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“Looking Back on Ten Years of the National Broadband Plan with Blair Levin” (Two Think Minimum)

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Scott Wallsten: Hi and welcome back to the Technology Policy Institute’s podcast, Two Think Minimum. It’s Wednesday, March 11th, 2020 and I’m Scott Wallsten, TPI president and senior fellow. I’m joined by Blair Levin, who is currently a nonresident fellow with the Brookings Institution and a policy advisor at New Street. Blair’s worked for the past 25 years at a high level at the intersection of broadband policy and capital markets. And most importantly for the purpose of this conversation, he led the FCC’s national broadband plan back in 2009 to 2010. I was the economics director for the plan, which meant that Blair was my boss. Blair, great to have you. 

Blair Levin: Great to talk to you again.

Scott: So we’re recording this podcast over Zoom, as the world moves towards virtual interactions in response to the coronavirus, but you weren’t actually able to get on other than through the phone network, which may is something we can talk about later. But before we get to that in broad strokes, what did you think the broadband plan got right?

Blair: It got a bunch of things right, there are a few things that got wrong, then I’ll be happy to talk about as well. The first thing I would say, and this is not just a tribute to you, but it is a tribute to you, we got the hiring right. We hired a really perfect team of 70 people. They were very diverse in their views. I think that they all had a commitment to try and understand the facts before trying to answer questions, which I think was a really important thing. I think they were all incredibly hard working and so if, as I think about the question, what advice would you give to someone doing another version of it? The first thing is hire well and you were terrific in there along with the people in there. The second thing that I got right was processed. We were supposedly given a year. The truth is we were given about six months to do the project, so we really accelerated it by both being very public about what were the questions we were trying to answer and very public about what we thought the facts were and allowing people to change our minds if they could bring in better facts. Very public about what questions we were trying to answer, and then eventually we got to very public about what options we were considering. So you know, pretty much every FCC meeting had a presentation from the team. It was really designed to allow the public to make our end product better. The third thing we got right was the questions that we were asking, which really were, fundamentally, how do you get networks everywhere, the access problem, how do you get everybody on, the adoption problem, and how do you utilize that platform to improve the delivery of public goods like health care, education, job training, job placement, public safety, public health. I would say we actually missed a couple of questions that if I could do it again, I’d do it. One was how do we make sure we have the right information? We got a lot of great information, but we didn’t create an ongoing process for the FCC to get the right information. Part of that was just the problem of the way we were funded. In an ideal world, what you would do is you would first map the situation. Then you would develop a plan based on that map, based in part on that map, and then you would fund a bunch of projects. Because of the way recovery act worked, we first funded a bunch of projects. Then we did the plan that we didn’t have.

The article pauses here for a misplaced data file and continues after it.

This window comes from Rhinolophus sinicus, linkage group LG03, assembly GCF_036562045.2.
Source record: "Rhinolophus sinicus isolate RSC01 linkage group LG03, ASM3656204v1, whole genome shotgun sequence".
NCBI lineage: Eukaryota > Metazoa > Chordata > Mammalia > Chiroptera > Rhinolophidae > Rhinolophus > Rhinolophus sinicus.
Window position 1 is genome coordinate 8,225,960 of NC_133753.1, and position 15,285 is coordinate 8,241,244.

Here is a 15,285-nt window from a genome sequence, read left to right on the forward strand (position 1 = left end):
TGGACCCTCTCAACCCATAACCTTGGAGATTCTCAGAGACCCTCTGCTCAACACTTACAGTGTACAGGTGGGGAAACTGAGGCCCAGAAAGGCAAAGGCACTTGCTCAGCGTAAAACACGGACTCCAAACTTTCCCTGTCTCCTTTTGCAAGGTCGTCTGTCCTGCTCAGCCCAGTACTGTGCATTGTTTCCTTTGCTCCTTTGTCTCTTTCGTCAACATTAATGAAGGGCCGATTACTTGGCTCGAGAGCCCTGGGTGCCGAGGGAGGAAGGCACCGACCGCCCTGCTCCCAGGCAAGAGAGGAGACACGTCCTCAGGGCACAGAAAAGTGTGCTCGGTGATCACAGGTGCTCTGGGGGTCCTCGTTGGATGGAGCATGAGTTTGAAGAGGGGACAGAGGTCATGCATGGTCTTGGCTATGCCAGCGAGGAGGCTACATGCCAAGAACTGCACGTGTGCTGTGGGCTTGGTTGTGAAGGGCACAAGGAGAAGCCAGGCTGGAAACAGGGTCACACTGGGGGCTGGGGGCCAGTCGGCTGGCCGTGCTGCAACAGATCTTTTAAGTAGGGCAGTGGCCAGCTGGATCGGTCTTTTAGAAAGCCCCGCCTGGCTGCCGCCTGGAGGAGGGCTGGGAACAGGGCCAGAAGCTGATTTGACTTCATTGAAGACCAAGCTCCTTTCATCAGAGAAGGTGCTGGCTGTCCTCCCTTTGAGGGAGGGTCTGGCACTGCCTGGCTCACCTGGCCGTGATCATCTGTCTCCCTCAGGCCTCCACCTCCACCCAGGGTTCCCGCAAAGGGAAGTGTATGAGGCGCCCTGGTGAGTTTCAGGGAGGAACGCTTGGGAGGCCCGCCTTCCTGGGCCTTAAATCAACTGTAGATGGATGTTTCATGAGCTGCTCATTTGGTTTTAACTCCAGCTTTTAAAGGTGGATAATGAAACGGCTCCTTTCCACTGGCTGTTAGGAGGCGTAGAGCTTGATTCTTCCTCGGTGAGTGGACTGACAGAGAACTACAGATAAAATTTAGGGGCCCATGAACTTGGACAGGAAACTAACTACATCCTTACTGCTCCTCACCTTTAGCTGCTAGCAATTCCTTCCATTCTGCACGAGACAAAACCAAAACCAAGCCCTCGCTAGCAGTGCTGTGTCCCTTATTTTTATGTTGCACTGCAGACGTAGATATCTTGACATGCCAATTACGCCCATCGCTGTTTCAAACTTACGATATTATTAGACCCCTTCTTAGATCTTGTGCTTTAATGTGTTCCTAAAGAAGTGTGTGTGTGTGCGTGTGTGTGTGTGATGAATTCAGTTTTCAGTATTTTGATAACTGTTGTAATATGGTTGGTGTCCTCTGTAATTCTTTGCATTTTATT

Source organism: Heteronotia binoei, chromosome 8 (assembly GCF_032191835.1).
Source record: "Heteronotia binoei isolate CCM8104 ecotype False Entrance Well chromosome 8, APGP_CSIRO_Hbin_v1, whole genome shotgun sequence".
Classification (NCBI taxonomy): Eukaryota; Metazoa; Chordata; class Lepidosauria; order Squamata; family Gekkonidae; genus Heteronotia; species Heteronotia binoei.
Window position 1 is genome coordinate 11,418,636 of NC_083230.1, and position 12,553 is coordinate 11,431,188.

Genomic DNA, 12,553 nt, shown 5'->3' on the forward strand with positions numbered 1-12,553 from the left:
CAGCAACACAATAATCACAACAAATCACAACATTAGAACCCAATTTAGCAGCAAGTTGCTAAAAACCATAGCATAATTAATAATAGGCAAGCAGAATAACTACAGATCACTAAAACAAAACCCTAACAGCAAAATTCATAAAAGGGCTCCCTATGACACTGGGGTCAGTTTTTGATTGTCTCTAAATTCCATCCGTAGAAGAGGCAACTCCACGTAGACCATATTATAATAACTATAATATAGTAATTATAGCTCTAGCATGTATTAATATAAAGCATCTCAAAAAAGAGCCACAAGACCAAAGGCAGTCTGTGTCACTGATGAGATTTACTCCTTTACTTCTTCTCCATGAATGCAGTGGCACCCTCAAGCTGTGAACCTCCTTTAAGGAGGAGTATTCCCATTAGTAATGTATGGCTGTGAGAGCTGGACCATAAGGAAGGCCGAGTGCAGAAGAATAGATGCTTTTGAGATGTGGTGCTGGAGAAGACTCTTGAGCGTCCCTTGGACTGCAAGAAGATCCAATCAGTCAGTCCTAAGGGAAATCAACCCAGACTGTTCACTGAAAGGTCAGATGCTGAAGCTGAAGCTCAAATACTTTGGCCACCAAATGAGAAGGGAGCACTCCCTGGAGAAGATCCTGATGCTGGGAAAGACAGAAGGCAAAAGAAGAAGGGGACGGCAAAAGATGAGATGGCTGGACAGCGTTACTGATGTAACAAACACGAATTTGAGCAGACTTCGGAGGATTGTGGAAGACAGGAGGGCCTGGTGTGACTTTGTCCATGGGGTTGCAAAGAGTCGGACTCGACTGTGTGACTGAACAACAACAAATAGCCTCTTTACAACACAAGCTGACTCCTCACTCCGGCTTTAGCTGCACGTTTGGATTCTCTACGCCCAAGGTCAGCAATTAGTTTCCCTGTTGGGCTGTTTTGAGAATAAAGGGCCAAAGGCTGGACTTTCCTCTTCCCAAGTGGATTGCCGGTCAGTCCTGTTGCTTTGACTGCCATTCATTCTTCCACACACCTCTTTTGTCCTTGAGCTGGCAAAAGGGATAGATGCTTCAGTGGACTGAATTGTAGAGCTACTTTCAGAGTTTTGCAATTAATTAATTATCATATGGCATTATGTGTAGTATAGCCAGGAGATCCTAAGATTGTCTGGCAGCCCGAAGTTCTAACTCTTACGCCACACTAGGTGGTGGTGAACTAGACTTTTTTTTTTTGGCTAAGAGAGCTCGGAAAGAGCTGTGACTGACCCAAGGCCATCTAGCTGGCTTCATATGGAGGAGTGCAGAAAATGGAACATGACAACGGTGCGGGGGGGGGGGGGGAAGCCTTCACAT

Scott: Great. Then that was the last…

Blair: That’s just the way it worked, but it turned out that the map was deficient and the FCC as an institution is deficient in gathering information. I’d just say in projects I’ve done since that, for California, for refugees on behalf of the World Bank and UNHCR, I have atoned for my sins by always saying the first thing is to have government be a respected, trusted, important source of information for all stakeholders, it’s especially essential. Something else we didn’t get right was understanding and it’s related. We were proposing a lot of things for which there wasn’t a natural institution in government to own it and I think anyone doing a plan should understand things don’t happen because they’re a good idea. They happen because there’s an institution that is fundamentally graded on whether they implement that good idea. That would be another thing that I would say that any new plan should do and by the way any government initiative,